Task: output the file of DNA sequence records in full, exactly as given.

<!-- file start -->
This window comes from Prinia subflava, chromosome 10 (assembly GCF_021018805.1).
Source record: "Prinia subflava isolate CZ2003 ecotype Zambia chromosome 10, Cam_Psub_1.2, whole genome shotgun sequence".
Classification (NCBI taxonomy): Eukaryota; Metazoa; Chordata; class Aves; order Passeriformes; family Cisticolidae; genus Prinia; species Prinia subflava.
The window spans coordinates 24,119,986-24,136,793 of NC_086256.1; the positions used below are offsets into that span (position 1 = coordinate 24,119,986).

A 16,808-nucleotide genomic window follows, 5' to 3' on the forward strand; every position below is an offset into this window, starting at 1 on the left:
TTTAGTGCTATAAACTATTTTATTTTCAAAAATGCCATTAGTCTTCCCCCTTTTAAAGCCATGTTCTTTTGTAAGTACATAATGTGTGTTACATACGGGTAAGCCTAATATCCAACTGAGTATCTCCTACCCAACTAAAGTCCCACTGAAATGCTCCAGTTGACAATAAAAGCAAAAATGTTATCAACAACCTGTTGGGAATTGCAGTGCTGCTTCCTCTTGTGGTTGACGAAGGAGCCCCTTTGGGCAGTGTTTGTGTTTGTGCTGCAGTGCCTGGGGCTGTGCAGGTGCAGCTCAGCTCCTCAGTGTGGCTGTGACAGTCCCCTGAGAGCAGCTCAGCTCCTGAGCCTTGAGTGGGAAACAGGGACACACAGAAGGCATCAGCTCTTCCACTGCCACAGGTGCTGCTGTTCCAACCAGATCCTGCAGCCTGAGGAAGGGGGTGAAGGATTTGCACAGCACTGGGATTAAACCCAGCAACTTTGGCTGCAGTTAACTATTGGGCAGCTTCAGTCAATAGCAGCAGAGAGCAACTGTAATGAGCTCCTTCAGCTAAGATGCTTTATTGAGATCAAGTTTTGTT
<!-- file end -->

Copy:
This window comes from Prinia subflava, chromosome 10 (assembly GCF_021018805.1).
Source record: "Prinia subflava isolate CZ2003 ecotype Zambia chromosome 10, Cam_Psub_1.2, whole genome shotgun sequence".
Classification (NCBI taxonomy): Eukaryota; Metazoa; Chordata; class Aves; order Passeriformes; family Cisticolidae; genus Prinia; species Prinia subflava.
The window spans coordinates 24,119,986-24,136,793 of NC_086256.1; the positions used below are offsets into that span (position 1 = coordinate 24,119,986).

A 16,808-nucleotide genomic window follows, 5' to 3' on the forward strand; every position below is an offset into this window, starting at 1 on the left:
TTTAGTGCTATAAACTATTTTATTTTCAAAAATGCCATTAGTCTTCCCCCTTTTAAAGCCATGTTCTTTTGTAAGTACATAATGTGTGTTACATACGGGTAAGCCTAATATCCAACTGAGTATCTCCTACCCAACTAAAGTCCCACTGAAATGCTCCAGTTGACAATAAAAGCAAAAATGTTATCAACAACCTGTTGGGAATTGCAGTGCTGCTTCCTCTTGTGGTTGACGAAGGAGCCCCTTTGGGCAGTGTTTGTGTTTGTGCTGCAGTGCCTGGGGCTGTGCAGGTGCAGCTCAGCTCCTCAGTGTGGCTGTGACAGTCCCCTGAGAGCAGCTCAGCTCCTGAGCCTTGAGTGGGAAACAGGGACACACAGAAGGCATCAGCTCTTCCACTGCCACAGGTGCTGCTGTTCCAACCAGATCCTGCAGCCTGAGGAAGGGGGTGAAGGATTTGCACAGCACTGGGATTAAACCCAGCAACTTTGGCTGCAGTTAACTATTGGGCAGCTTCAGTCAATAGCAGCAGAGAGCAACTGTAATGAGCTCCTTCAGCTAAGATGCTTTATTGAGATCAAGTTTTGTT